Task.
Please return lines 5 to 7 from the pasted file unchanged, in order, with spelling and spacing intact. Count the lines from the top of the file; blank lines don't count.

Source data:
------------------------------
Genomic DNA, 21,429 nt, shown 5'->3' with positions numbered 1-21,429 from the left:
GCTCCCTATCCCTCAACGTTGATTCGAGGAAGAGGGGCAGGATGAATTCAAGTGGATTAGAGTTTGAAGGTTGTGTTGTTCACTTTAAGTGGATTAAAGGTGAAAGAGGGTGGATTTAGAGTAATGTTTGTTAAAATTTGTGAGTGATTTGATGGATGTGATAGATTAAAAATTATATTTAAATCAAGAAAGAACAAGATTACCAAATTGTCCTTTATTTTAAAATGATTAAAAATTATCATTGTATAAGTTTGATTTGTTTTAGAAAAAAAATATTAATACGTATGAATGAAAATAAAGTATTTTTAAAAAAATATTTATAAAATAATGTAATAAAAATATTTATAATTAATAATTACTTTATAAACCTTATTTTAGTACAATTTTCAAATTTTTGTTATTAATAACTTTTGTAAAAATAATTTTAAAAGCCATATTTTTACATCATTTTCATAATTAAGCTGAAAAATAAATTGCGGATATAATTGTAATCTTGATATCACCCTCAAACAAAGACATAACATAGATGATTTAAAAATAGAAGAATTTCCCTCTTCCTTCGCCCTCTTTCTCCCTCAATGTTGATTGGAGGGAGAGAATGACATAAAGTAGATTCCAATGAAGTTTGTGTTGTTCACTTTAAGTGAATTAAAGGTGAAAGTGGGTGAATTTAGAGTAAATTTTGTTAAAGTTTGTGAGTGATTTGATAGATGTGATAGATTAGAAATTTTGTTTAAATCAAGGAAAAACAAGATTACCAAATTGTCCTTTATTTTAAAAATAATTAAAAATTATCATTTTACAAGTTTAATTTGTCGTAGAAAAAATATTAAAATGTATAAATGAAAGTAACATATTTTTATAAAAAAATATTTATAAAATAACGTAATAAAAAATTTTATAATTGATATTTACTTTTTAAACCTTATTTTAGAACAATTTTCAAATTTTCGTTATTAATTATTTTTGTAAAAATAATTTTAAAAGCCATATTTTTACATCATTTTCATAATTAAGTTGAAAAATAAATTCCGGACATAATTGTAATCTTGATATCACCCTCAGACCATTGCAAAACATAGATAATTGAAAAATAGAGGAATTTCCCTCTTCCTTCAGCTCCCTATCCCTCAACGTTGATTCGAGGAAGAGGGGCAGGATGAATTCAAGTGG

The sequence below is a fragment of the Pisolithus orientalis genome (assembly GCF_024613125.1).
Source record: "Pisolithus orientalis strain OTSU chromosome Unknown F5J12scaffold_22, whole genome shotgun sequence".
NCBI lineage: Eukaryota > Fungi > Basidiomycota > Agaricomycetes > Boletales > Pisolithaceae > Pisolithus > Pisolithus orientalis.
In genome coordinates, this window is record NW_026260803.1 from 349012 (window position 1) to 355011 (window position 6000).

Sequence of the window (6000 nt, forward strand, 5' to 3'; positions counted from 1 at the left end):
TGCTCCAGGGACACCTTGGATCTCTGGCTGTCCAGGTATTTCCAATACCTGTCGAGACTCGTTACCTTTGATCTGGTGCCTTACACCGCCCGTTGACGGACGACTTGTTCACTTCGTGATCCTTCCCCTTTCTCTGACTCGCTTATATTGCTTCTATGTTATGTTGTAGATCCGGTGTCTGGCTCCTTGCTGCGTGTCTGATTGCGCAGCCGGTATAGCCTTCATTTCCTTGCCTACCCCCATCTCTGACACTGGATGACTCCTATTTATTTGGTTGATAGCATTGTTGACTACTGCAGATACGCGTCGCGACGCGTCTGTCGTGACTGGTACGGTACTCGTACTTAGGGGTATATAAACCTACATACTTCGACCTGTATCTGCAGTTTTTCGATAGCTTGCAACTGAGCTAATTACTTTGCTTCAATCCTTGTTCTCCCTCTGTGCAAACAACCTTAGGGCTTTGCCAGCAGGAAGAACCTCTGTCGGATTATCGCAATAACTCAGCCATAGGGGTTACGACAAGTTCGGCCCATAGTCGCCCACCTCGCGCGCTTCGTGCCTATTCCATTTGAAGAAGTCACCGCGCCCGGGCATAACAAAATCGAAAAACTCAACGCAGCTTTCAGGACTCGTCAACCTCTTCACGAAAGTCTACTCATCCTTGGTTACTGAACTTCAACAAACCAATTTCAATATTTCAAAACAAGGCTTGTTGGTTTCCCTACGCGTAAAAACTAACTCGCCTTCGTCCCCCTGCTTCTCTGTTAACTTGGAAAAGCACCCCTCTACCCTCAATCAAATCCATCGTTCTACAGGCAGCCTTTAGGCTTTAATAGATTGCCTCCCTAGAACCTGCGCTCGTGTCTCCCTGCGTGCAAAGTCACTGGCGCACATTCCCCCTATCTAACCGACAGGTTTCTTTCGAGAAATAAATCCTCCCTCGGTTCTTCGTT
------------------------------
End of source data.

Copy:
NCBI lineage: Eukaryota > Fungi > Basidiomycota > Agaricomycetes > Boletales > Pisolithaceae > Pisolithus > Pisolithus orientalis.
In genome coordinates, this window is record NW_026260803.1 from 349012 (window position 1) to 355011 (window position 6000).

Sequence of the window (6000 nt, forward strand, 5' to 3'; positions counted from 1 at the left end):